The Decline of the National League
By DARREN EVERSON
July 11, 2008; Page W1
They play the same game. They pick from the same pool of players. For some reason, though, they don't get the same results.
By just about every measure, the 16 teams in Major League Baseball's National League are inferior to the 14 in the American League. The AL has won 11 of the last 16 World Series, including three of the last four. The annual All-Star Game, to be played Tuesday, has practically become a farce: Not counting a 2002 tie, the AL has won 10 straight.
Since baseball began interleague play in 1997 -- where teams from the two leagues play a handful of regular-season games against each other -- the AL is increasingly dominating. This year has been the second-most lopsided ever, with the AL winning 59% as of Thursday afternoon.
The plight of the NL seems rooted in a chain of events that began in 1973 when the AL adopted the designated-hitter rule -- which allows for the pitchers to be replaced in the batting order by a full-time hitter who doesn't play in the field. The disparity was spurred by new ballpark construction; an unprecedented crop of young power hitters who, for various reasons, almost all fell to the AL; a series of disastrous trades and free-agent signings by NL teams; and a tradition of innovation in the AL that began in the mid-1990s with the Oakland A's.
This imbalance is no threat to baseball's viability. Attendance in the two leagues is comparable -- with, indeed, a slight edge to the NL. But it does strike at the hallowed assumption that in sports, there should be a level playing field. Plus, there's a practical concern: From 2003 forward, the league whose team wins the All-Star Game has been awarded home-field advantage for the World Series.
All this is a bitter comeuppance for fans of the National League, the elder of the two and long known as the "Senior Circuit." The National League was founded in 1876, 25 years before the AL became a serious rival. While the leagues agreed to co-exist formally in 1903, the NL maintained an air of superiority. Former NL President Chub Feeney once told a reporter, "We play the game in our league the way it was supposed to be played."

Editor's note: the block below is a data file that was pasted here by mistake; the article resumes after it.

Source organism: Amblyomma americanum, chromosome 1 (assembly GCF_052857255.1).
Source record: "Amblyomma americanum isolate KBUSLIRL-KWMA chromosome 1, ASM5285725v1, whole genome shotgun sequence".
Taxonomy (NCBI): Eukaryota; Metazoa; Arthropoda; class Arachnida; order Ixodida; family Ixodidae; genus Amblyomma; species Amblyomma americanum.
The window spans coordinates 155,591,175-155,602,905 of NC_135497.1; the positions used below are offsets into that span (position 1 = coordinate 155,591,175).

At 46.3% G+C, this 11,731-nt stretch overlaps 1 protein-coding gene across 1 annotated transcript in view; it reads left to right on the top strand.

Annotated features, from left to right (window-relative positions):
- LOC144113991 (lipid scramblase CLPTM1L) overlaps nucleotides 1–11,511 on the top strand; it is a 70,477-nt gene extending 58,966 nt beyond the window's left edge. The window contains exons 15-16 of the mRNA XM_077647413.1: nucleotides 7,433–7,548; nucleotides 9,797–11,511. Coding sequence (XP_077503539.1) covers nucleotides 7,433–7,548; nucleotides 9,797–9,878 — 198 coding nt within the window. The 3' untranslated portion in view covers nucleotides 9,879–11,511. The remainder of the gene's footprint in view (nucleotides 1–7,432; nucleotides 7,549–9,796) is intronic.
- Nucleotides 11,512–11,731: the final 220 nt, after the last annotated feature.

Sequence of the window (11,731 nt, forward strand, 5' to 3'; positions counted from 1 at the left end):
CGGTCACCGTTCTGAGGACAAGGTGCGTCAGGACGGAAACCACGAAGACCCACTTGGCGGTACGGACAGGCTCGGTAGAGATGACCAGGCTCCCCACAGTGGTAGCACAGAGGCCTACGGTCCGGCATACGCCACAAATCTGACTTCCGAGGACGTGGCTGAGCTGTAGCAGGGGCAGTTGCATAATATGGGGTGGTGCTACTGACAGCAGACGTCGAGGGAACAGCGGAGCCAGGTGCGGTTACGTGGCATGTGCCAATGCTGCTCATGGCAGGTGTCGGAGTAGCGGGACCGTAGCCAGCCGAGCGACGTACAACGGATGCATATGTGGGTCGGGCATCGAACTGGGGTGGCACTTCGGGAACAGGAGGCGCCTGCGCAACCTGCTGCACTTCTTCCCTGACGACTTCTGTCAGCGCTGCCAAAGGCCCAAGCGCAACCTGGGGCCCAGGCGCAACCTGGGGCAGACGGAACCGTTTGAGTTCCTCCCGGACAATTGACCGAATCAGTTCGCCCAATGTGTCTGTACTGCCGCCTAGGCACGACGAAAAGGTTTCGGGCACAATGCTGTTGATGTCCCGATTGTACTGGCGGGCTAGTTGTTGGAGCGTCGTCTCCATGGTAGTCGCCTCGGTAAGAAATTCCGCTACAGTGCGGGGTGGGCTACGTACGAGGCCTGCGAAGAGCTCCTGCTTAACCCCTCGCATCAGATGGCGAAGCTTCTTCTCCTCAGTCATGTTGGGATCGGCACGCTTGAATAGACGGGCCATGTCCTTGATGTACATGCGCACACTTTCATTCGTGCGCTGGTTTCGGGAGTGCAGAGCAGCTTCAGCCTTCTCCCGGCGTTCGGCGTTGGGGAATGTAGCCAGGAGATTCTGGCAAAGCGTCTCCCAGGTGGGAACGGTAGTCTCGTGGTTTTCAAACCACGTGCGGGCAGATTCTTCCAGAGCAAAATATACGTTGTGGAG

The designated-hitter rule didn't really start to change the balance of power for a decade. That's when another advantage for the AL began to kick in: an unprecedented haul of offensive talent. From 1987 to 1993, through a combination of luck, necessity and good scouting, AL teams signed a group of young players including Ken Griffey Jr., Carlos Delgado, Ivan Rodriguez, Frank Thomas, Mo Vaughn, Jason Giambi, Alex Rodriguez and Miguel Tejada. The Cleveland Indians alone picked up Albert Belle, Manny Ramirez and Jim Thome, all of whom are candidates for the Hall of Fame. It would turn out to be one of the greatest bursts of talent of all time. "That's a lot of firepower," says Pat Gillick, a former general manager with Toronto, Baltimore, Seattle and now the NL's Philadelphia Phillies.
Two of these players, Messrs. Griffey and Rodriguez, were No. 1 draft picks who fell to the American League by chance. But others came to the AL by design. Because of the DH rule, AL teams place a higher value on players who hit for power and generate runs. And since the DH only hits, AL teams aren't scared off by a player who struggles with the glove. Frank Thomas, a burly slugger who played college football before landing with the Chicago White Sox, was an undistinguished first baseman early in his career and, later on, could barely play defense at all. But by playing almost exclusively as a DH, Mr. Thomas has remained an offensive force -- hitting 65 home runs in the last two full seasons.
Just as this talent haul began, something else broke in the AL's favor: the Tax Reform Act of 1986. This act, which was aimed at simplifying the tax code, was also expected to curtail the public financing of stadiums. It limited the amount that tax-free stadium bonds could be financed by team rent payments. But the law did not make public officials any less eager to subsidize new stadiums. To accommodate the law, they just charged teams little or no rent -- making it more attractive than ever for teams to demand new parks. "It's a major economic advantage," says Andrew Zimbalist, an economist at Smith College.